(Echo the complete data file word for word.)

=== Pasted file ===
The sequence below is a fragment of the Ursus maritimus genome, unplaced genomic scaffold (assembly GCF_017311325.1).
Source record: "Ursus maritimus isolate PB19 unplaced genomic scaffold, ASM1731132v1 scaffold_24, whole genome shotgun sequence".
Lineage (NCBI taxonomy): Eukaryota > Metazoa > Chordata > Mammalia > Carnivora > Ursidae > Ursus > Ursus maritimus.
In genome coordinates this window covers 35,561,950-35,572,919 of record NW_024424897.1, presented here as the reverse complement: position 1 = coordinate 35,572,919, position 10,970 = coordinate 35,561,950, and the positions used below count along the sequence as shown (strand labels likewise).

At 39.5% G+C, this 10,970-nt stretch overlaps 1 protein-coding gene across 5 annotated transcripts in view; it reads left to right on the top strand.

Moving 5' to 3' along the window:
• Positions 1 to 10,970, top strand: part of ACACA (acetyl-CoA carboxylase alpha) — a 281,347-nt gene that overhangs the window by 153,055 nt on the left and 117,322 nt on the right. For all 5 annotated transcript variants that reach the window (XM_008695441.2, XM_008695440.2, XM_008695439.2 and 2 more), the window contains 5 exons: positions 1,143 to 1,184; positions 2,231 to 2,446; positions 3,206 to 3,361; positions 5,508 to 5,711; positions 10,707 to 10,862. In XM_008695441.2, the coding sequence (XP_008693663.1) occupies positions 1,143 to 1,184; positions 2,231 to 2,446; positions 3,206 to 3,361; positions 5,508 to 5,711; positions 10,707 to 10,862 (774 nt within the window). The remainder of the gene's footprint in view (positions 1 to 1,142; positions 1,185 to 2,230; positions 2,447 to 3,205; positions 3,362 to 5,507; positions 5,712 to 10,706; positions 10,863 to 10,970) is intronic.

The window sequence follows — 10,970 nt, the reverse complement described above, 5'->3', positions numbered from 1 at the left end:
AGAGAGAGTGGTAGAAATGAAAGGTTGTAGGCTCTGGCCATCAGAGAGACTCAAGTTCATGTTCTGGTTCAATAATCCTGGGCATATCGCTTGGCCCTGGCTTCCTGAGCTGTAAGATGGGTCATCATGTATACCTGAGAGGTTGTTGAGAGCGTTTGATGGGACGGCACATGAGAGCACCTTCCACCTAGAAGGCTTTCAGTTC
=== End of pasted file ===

The sequence below is a fragment of the Ursus maritimus genome, unplaced genomic scaffold (assembly GCF_017311325.1).
Source record: "Ursus maritimus isolate PB19 unplaced genomic scaffold, ASM1731132v1 scaffold_24, whole genome shotgun sequence".
Lineage (NCBI taxonomy): Eukaryota > Metazoa > Chordata > Mammalia > Carnivora > Ursidae > Ursus > Ursus maritimus.
In genome coordinates this window covers 35,561,950-35,572,919 of record NW_024424897.1, presented here as the reverse complement: position 1 = coordinate 35,572,919, position 10,970 = coordinate 35,561,950, and the positions used below count along the sequence as shown (strand labels likewise).

At 39.5% G+C, this 10,970-nt stretch overlaps 1 protein-coding gene across 5 annotated transcripts in view; it reads left to right on the top strand.

Moving 5' to 3' along the window:
• Positions 1 to 10,970, top strand: part of ACACA (acetyl-CoA carboxylase alpha) — a 281,347-nt gene that overhangs the window by 153,055 nt on the left and 117,322 nt on the right. For all 5 annotated transcript variants that reach the window (XM_008695441.2, XM_008695440.2, XM_008695439.2 and 2 more), the window contains 5 exons: positions 1,143 to 1,184; positions 2,231 to 2,446; positions 3,206 to 3,361; positions 5,508 to 5,711; positions 10,707 to 10,862. In XM_008695441.2, the coding sequence (XP_008693663.1) occupies positions 1,143 to 1,184; positions 2,231 to 2,446; positions 3,206 to 3,361; positions 5,508 to 5,711; positions 10,707 to 10,862 (774 nt within the window). The remainder of the gene's footprint in view (positions 1 to 1,142; positions 1,185 to 2,230; positions 2,447 to 3,205; positions 3,362 to 5,507; positions 5,712 to 10,706; positions 10,863 to 10,970) is intronic.

The window sequence follows — 10,970 nt, the reverse complement described above, 5'->3', positions numbered from 1 at the left end:
AGAGAGAGTGGTAGAAATGAAAGGTTGTAGGCTCTGGCCATCAGAGAGACTCAAGTTCATGTTCTGGTTCAATAATCCTGGGCATATCGCTTGGCCCTGGCTTCCTGAGCTGTAAGATGGGTCATCATGTATACCTGAGAGGTTGTTGAGAGCGTTTGATGGGACGGCACATGAGAGCACCTTCCACCTAGAAGGCTTTCAGTTC